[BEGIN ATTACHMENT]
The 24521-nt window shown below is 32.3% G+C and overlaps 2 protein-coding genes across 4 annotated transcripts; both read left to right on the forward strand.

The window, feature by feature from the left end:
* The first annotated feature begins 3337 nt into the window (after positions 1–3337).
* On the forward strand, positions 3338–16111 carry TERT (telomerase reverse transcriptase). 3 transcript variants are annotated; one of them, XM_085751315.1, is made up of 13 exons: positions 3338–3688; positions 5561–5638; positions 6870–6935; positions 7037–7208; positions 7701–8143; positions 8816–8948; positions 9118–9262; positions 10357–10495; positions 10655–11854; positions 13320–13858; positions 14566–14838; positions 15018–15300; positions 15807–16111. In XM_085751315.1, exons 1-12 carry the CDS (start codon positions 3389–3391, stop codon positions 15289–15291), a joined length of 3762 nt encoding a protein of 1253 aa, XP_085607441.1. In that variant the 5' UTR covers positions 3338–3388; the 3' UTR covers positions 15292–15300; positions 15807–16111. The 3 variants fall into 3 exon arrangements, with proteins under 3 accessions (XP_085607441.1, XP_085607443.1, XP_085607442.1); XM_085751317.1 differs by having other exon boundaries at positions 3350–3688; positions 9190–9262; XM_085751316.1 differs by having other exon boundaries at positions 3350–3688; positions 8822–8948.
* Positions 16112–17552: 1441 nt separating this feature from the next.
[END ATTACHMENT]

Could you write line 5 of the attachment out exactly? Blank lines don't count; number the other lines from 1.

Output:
* Positions 16112–17552: 1441 nt separating this feature from the next.